One more way to parse XML...

Discussion in 'Ruby' started by pete@jwgibbs.cchem.berkeley.edu, Oct 21, 2006.

  1. Guest

    I thought I'd put this out to see if there's any interest.

    Recently I wanted to do some XML reading with Ruby, but looking
    (not deeply) at REXML and other packages like xmlcodec, I couldn't
    find anything that seemed to fit the way I thought about things,
    so I [of course... :)-)] wrote a little wrapper to REXML that
    fit me a little better.

    First, I wanted to have a 'stream' parser, rather than reading the
    whole tree into memory and then working on it. The documents I was
    interested in (XML representation of midifiles) are not very deep,
    but can get very lengthy, and the processing I wanted to do was
    mostly sequential.

    However, the stream parsers I've seen -- including REXML::StreamListener --
    simply pass the pieces of the document in turn to the app, without any
    real notion of the tree, so the app has to keep track of all that itself.

    In other languages, protocols, and situations (strarting with IFF on
    the Amiga, I guess!) I've had success with what then would have been
    a "table driven" scheme. Now, it's more a "linked object" approach:
    each node of the Document Model gets a node that specifies what is to
    be done when an element that it represents is encountered, and also has
    a list (the 'table') of the possible subordinate nodes. You create
    and develop these nodes before reading the document, then with a call to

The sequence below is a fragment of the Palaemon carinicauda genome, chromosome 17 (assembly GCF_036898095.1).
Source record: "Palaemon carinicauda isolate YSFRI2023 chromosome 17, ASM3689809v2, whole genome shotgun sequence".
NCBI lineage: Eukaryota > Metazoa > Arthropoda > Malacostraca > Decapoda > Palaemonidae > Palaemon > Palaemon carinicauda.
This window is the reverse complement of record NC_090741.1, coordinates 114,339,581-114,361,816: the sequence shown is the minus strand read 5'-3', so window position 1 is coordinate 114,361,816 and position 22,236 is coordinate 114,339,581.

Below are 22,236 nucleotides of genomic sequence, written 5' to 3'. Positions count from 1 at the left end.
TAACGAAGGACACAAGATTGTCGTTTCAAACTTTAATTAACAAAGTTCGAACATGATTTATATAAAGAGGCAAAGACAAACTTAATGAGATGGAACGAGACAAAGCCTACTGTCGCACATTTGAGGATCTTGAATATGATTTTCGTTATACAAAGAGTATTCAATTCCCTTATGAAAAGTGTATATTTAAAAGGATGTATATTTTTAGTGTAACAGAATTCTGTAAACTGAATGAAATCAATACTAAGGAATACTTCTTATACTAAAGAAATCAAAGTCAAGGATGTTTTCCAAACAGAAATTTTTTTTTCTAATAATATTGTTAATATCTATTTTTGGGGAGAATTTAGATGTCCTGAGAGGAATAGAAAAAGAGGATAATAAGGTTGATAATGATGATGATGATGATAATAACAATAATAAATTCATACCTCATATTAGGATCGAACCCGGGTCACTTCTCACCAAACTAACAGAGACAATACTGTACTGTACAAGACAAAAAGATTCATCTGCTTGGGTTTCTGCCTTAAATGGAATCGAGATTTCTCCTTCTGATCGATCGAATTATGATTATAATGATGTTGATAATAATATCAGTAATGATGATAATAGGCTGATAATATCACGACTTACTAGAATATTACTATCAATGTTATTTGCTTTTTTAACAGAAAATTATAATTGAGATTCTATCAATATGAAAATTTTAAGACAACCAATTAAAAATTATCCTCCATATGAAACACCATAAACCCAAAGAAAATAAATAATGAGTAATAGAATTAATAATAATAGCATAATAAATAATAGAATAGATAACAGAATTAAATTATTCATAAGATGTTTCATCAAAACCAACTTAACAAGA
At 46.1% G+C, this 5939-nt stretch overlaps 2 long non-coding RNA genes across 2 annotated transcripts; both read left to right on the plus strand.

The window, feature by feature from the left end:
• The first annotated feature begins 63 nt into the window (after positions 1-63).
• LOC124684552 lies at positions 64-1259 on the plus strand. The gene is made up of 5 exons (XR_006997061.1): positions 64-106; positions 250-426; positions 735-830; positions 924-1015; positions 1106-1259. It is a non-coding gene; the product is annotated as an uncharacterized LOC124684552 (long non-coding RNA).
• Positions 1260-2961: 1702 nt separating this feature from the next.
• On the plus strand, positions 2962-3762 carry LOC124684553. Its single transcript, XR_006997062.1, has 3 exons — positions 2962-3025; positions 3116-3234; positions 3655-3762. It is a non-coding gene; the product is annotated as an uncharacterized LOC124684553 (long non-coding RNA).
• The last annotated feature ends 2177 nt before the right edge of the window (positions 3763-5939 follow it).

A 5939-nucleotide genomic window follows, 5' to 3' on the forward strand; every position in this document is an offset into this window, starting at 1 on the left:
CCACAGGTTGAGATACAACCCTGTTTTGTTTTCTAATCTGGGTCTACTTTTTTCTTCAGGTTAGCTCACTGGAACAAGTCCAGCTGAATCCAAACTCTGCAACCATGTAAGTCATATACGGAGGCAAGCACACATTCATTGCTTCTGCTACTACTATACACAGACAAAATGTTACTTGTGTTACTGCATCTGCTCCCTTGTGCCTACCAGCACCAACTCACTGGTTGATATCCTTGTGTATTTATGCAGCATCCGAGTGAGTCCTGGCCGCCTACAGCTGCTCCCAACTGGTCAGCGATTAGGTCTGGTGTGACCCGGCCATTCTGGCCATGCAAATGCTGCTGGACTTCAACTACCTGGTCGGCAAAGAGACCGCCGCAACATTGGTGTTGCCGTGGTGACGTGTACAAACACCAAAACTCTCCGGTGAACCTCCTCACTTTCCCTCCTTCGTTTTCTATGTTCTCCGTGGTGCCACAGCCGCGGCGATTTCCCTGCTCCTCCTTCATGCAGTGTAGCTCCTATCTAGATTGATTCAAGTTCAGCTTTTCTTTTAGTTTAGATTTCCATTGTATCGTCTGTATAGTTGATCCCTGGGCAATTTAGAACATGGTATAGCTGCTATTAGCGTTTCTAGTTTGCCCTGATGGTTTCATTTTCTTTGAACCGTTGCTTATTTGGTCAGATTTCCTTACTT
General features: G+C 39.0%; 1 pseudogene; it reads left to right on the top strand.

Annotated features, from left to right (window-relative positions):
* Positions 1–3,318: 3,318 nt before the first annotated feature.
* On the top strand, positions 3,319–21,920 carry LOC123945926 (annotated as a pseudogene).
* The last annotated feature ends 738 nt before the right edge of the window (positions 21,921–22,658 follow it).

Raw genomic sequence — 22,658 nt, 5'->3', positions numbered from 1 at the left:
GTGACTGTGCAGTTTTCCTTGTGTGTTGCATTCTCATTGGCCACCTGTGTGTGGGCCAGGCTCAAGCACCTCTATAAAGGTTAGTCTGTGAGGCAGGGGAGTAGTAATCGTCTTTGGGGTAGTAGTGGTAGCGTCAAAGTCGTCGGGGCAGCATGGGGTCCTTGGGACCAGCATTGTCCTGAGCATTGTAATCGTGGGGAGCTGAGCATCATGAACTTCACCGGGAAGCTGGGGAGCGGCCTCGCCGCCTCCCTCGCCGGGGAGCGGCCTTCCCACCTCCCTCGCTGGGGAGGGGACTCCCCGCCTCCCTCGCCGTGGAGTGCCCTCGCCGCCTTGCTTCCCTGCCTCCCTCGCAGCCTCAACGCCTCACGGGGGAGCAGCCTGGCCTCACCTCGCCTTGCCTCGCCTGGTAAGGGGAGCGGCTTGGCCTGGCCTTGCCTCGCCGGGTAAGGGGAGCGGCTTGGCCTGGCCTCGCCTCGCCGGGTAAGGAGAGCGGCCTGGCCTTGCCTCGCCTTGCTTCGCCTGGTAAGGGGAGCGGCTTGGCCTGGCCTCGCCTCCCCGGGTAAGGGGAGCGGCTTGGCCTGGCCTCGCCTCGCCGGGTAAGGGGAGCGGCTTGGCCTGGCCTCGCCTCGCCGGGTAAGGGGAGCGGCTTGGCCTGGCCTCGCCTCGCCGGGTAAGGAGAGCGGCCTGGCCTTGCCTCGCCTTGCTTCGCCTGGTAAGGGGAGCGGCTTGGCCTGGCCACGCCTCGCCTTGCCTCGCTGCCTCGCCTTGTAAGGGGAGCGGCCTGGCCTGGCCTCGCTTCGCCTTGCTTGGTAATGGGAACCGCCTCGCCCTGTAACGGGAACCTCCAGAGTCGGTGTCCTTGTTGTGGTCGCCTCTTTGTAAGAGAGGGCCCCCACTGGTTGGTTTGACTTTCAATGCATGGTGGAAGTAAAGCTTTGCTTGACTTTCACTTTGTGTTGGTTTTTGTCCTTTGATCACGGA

the stream reader all the appropriate actions get taken as needed.

    With Ruby it's a snap to create such a node structure. I just formalised
    it a bit and provided an 'XMLStreamListener' class to extend REXML's
    basic version, which keeps track of the node structure and dispatches
    to the appropriate current one. The 'XMLSpec' nodes themselves have
    methods to handle start, end, and empty tags and of course enclosed text.

    So if anyone is interested in digging deeper, I've provided a web
    page (with the module, example use, and downloadable archives) at

    http://jwgibbs.cchem.berkeley.edu/pete/xmlstreamin/

    Cheers,
    -- Pete --
    , Oct 21, 2006
    #1
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  2. Ross Bamford Guest

    On Sat, 2006-10-21 at 16:15 +0900,
    wrote:
    > I thought I'd put this out to see if there's any interest.


    This looks pretty cool. It has echoes of the Jakarta Commons Digester,
    of which I made a Ruby port a while back (http://digestr.rubyforge.org),
    though using libxml-ruby rather than REXML.

    I quite like the digester model and have found it very handy for dealing
    with certain types of XML (mostly XML from the Java world I guess).

    --
    Ross Bamford -
    Ross Bamford, Oct 21, 2006
    #2
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  3. Guest

    In article <>,
    Ross Bamford <> wrote:
    >On Sat, 2006-10-21 at 16:15 +0900,
    >wrote:
    >> I thought I'd put this out to see if there's any interest.

    >
    >This looks pretty cool. It has echoes of the Jakarta Commons Digester,
    >of which I made a Ruby port a while back (http://digestr.rubyforge.org),
    >though using libxml-ruby rather than REXML.


    Hmm, yes. I hadn't come across the "digester" before, but there
    do seem to be parallel trains of thought there. (I looked through the
    Jakarta version rather than yours -- finding a magazine article to